Where do we start with SLOO, Tim Exile’s latest instrument? SLOO stands for “Shed Loads Of Oscillators.” It’s also using a type of synthesis unlike those you’ll find in traditional monophonic or polyphonic synths, called voice swarming. (Think: swarm of birds flying and readjusting in flight). In a nutshell, this allows you make super fast transitions between completely different types of sounds.
From Tim Exile’s SLOO press release:
“SLOO breaks the traditional paradigm of mono/poly synths by using a technique called Voice Swarming which allows lightning fast transitions between huge basses, complex pads, fractal sound FX and mutated polyrhythms.
“SLOO is designed for live performance as much as it is for composition in a traditional DAW environment. It has performance features such as Live Quantise, Scale Maps, Adaptive key mode.”
Just watch the video promo here. Just do it.
So what is voice swarming exactly? Tim Exile explains how voice swarming works:
“Voice swarming works by generating a swarm of variations for each parameter. This swarm is controlled by the centre, pattern and amount controls. Close swarms behave more like a monosynth, distant swarms more like a polysynth. Individual parameters can swarm in different densities. For example the pitches could be very close while the filter cutoffs are far apart.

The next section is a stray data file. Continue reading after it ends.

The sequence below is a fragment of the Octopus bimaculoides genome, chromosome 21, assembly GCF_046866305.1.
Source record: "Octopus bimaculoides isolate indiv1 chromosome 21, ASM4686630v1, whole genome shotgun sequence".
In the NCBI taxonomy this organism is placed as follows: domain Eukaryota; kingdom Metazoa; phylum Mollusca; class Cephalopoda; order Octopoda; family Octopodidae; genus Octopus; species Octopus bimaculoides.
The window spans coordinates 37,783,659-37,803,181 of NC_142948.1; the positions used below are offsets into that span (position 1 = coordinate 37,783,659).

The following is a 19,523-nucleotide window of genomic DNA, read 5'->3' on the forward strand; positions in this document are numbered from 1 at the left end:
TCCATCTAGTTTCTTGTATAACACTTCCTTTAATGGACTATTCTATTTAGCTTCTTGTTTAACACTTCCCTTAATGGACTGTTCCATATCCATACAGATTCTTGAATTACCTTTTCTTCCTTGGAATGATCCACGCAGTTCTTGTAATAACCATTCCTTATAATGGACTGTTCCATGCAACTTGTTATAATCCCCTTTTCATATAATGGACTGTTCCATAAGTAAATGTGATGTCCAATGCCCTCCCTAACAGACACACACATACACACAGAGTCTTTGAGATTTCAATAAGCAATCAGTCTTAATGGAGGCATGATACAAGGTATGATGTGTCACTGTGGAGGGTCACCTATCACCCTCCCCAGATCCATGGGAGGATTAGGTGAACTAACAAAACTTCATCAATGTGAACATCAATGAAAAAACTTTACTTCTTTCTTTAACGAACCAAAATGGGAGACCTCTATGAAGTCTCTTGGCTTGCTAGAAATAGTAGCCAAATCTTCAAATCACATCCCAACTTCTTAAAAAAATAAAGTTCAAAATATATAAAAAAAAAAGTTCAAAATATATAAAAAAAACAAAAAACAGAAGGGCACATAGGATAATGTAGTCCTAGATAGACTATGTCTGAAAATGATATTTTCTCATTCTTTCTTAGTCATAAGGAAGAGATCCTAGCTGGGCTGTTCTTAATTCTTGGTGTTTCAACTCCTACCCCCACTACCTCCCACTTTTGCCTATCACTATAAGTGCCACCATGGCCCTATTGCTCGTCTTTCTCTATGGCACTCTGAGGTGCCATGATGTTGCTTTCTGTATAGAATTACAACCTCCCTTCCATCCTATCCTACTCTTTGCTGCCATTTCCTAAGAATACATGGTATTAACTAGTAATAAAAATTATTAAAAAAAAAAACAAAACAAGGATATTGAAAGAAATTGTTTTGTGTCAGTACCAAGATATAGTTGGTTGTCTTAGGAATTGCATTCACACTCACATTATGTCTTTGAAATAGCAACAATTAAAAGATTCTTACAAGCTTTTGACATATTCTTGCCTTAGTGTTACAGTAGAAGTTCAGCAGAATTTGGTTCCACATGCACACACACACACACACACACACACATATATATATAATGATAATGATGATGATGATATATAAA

“The relative positions of each voice to each other is called a swarm pattern. Swarm patterns can be randomised individually or all at once using the Randomise buttons. The last 16 randomisations are automatically stored and recalled using the History Wheel.”
We asked Tim where the inspiration for SLOO came from. He explained is was “from a project I was doing with IBM where they asked me to come up sonifications for some of their algorithms. The very first prototype for SLOO was to generate one of those sonifications. It sounded so good that I just had to push it… and push it and push… until I ended up with the SLOO that’s released today.”
Seeing as SLOO uses quite a unique and complex approach with voice swarm tech, Tim found “the biggest challenge in creating SLOO was CPU usage. SLOO is pretty heavy but it could easily have been heavier. I wanted to make the best use of the dense sound that SLOO is so good at creating”.
The sound design potential of SLOO is nothing short of incredible. Take some food and drink into your studio space and prepare to be immersed in a shed load of oscillators for a long time..!